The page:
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What Is Assisted Reproductive Technology (ART)?

What Are the Risks With ART Procedures?

Although ART procedures can help alleviate the burdens of infertility on couples, they can also present some risks. Some of these risks include high rates of multiple babies, preterm delivery, and low birth weights.
 
One of the main risks associated with an ART procedure is that of twins or multiples -- the more embryos that are transferred, the greater the risk. Multiple pregnancies can carry potentially significant risks, such as:
   
In an effort to reduce the number of higher-order multiple pregnancies, the American Society for Reproductive Medicine has issued some guidelines for the number of embryos that should be transferred.
 
Your healthcare provider should transfer the minimum number of embryos that will still provide a high chance of getting pregnant with a low risk of multiples. If you do become pregnant with more than one baby, you may want to consider having a consultation with a healthcare provider who is experienced in high-risk pregnancies. He or she can give you information and guidance about complications that may occur during your pregnancy. Some women may also want to consider reducing the number of embryos they are carrying.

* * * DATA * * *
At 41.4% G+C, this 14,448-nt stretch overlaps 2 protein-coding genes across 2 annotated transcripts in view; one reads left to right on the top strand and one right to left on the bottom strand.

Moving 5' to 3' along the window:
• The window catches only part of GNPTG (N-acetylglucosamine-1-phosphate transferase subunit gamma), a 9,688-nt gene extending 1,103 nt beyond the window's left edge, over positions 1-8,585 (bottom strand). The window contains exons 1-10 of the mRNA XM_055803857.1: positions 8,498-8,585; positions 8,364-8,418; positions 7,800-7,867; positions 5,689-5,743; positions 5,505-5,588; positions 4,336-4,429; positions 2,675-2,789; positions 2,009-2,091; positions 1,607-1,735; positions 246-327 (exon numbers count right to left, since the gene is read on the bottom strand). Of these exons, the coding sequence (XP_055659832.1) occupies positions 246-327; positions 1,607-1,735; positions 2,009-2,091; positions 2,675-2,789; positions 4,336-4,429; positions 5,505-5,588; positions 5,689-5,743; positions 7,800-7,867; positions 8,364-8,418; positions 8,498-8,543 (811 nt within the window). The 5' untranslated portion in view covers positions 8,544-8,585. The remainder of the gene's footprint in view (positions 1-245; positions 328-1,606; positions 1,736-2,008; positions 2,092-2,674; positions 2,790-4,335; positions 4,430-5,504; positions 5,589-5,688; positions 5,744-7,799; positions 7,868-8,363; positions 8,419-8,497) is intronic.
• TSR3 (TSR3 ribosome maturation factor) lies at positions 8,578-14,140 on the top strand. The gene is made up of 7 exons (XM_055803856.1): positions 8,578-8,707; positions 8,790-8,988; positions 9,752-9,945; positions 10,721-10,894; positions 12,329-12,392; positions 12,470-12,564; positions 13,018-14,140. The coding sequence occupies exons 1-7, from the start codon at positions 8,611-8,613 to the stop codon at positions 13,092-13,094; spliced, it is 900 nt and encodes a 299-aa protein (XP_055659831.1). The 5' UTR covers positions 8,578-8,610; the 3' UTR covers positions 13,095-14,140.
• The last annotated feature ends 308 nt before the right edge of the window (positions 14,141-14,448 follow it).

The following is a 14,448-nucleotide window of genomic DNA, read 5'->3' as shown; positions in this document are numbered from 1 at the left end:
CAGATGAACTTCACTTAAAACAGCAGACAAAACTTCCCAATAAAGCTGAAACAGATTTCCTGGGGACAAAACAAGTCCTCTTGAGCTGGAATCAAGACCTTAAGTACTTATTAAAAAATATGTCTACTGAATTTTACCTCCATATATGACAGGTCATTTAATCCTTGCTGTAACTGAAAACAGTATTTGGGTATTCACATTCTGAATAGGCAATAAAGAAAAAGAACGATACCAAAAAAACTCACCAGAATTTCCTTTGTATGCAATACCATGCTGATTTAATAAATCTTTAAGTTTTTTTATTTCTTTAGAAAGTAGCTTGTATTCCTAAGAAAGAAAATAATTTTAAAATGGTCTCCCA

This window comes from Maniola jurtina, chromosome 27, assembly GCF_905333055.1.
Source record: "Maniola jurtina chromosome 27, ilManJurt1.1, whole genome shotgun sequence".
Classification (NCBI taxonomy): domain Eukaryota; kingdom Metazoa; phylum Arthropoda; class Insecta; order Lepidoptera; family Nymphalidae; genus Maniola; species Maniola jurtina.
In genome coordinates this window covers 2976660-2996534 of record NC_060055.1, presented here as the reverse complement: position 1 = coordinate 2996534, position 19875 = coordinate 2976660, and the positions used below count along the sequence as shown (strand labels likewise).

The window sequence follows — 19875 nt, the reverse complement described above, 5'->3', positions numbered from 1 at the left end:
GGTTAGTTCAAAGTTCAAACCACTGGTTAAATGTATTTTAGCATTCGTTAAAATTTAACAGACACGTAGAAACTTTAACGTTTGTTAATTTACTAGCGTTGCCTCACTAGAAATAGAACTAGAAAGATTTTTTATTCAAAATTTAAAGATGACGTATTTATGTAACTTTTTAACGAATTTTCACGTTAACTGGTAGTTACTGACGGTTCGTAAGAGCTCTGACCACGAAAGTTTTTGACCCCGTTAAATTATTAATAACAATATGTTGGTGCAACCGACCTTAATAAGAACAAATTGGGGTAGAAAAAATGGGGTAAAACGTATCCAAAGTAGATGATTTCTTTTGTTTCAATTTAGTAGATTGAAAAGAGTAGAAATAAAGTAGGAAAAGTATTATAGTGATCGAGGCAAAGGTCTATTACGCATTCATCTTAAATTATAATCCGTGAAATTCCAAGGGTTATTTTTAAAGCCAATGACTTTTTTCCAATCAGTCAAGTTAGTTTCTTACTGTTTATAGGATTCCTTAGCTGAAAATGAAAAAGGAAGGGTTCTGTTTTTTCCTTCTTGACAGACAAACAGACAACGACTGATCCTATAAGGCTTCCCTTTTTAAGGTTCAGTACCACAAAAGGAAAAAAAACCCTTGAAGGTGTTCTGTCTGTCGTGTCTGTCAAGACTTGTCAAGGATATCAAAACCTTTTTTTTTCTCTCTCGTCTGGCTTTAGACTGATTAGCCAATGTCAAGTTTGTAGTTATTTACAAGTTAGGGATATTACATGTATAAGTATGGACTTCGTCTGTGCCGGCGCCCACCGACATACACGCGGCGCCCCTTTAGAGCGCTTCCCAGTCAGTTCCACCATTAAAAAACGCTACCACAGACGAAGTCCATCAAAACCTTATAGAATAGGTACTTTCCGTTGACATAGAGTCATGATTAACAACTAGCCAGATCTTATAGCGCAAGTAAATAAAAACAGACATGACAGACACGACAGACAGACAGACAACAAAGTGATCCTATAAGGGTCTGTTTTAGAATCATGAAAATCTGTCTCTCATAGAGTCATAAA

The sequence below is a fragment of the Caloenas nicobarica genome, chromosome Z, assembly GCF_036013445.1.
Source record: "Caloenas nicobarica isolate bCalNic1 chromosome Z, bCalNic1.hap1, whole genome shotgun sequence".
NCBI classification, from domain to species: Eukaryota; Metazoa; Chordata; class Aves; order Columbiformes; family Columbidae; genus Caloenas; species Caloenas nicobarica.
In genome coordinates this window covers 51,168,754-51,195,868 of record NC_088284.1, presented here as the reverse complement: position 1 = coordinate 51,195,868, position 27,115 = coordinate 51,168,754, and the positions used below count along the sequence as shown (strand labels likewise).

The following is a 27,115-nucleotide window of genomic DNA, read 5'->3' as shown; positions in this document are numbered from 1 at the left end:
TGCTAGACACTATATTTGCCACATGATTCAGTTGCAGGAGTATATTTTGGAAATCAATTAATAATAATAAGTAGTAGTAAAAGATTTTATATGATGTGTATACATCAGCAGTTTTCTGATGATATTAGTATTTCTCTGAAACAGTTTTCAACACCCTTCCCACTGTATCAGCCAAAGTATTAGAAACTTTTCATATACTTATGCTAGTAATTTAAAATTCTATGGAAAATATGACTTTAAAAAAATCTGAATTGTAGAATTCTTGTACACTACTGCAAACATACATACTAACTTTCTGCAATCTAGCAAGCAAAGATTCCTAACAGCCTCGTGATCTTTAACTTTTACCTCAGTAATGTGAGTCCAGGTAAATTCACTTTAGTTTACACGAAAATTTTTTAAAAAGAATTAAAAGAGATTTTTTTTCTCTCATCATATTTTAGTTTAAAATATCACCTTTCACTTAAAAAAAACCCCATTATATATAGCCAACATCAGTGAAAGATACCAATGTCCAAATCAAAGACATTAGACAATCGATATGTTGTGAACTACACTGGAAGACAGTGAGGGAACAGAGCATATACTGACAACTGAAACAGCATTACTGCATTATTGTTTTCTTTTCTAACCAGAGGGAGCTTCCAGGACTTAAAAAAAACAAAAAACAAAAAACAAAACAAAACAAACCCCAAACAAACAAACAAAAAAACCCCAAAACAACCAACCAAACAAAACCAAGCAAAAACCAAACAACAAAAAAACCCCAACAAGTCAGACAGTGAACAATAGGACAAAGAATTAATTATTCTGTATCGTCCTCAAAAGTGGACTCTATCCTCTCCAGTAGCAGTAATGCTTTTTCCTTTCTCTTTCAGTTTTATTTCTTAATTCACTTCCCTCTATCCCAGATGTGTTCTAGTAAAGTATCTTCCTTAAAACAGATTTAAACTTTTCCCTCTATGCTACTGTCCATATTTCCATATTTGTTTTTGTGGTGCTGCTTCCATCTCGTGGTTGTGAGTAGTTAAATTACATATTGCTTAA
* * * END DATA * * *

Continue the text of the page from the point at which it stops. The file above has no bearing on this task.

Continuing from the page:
In general, serious complications from fertility medications and techniques required for ART procedures are rare. However, as with any medical treatment, there are some possible risks.
 
With the fertility medications, some of the possible risks include:
 
  • Bruising or soreness at the injection site
     
  • Allergic reactions
     
  • Side effects, such as headaches, mood changes, and gastrointestinal distress
     
  • Ovarian hyperstimulation syndrome (OHSS), which can occur when the ovaries produce many follicles and fluid may leak from the blood vessels into the abdominal cavity and lungs.
 
Possible risks of the egg-retrieval process may include:
 
  • Mild-to-moderate discomfort
  • Potential injury to organs near the ovaries, such as the bladder, bowel, or blood vessels
  • Pelvic infections.
 
During an embryo transfer, some women may experience mild cramping when the catheter is inserted through the cervix. It's rare for women to develop an infection, although if one occurs, it can be treated with antibiotics.
 
Although there is a risk for miscarriage with IVF, the rates are similar to those following a natural conception. The risk for miscarriage increases with the mother's age, regardless of the method of conception. The miscarriage rate can be as low as 15 percent for women in their 20s and up to 50 percent for women in their 40s.
 
There is also a 2 percent to 4 percent risk of an ectopic (tubal) pregnancy. If this occurs, you will need to take medication or have surgery to remove it. Make sure to seek immediate medical attention if you are pregnant and you experience any signs of an ectopic pregnancy, such as:
   
Last reviewed by: Arthur Schoenstadt, MD
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